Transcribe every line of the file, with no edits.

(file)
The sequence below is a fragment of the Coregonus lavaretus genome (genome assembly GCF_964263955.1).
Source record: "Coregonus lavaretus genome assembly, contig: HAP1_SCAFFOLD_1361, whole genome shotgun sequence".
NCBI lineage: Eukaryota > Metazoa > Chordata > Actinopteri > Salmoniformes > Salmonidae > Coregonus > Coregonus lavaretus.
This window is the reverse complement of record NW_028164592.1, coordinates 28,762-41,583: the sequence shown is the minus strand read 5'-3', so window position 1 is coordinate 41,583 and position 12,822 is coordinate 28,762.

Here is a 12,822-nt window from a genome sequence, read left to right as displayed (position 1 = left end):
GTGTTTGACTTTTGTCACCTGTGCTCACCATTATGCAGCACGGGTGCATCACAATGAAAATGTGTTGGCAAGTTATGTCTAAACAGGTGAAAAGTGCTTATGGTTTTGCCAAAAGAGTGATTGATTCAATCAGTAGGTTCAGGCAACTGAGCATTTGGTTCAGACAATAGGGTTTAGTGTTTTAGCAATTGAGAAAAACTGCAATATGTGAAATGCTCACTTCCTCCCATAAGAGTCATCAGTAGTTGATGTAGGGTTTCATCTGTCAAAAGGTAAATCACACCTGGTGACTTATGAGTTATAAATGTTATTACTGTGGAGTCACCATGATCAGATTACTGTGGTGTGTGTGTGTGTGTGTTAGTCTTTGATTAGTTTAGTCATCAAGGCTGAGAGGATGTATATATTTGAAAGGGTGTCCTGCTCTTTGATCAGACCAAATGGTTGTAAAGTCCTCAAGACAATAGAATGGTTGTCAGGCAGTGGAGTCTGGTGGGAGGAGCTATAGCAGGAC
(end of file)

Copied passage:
The sequence below is a fragment of the Coregonus lavaretus genome (genome assembly GCF_964263955.1).
Source record: "Coregonus lavaretus genome assembly, contig: HAP1_SCAFFOLD_1361, whole genome shotgun sequence".
NCBI lineage: Eukaryota > Metazoa > Chordata > Actinopteri > Salmoniformes > Salmonidae > Coregonus > Coregonus lavaretus.
This window is the reverse complement of record NW_028164592.1, coordinates 28,762-41,583: the sequence shown is the minus strand read 5'-3', so window position 1 is coordinate 41,583 and position 12,822 is coordinate 28,762.

Here is a 12,822-nt window from a genome sequence, read left to right as displayed (position 1 = left end):
GTGTTTGACTTTTGTCACCTGTGCTCACCATTATGCAGCACGGGTGCATCACAATGAAAATGTGTTGGCAAGTTATGTCTAAACAGGTGAAAAGTGCTTATGGTTTTGCCAAAAGAGTGATTGATTCAATCAGTAGGTTCAGGCAACTGAGCATTTGGTTCAGACAATAGGGTTTAGTGTTTTAGCAATTGAGAAAAACTGCAATATGTGAAATGCTCACTTCCTCCCATAAGAGTCATCAGTAGTTGATGTAGGGTTTCATCTGTCAAAAGGTAAATCACACCTGGTGACTTATGAGTTATAAATGTTATTACTGTGGAGTCACCATGATCAGATTACTGTGGTGTGTGTGTGTGTGTGTTAGTCTTTGATTAGTTTAGTCATCAAGGCTGAGAGGATGTATATATTTGAAAGGGTGTCCTGCTCTTTGATCAGACCAAATGGTTGTAAAGTCCTCAAGACAATAGAATGGTTGTCAGGCAGTGGAGTCTGGTGGGAGGAGCTATAGCAGGAC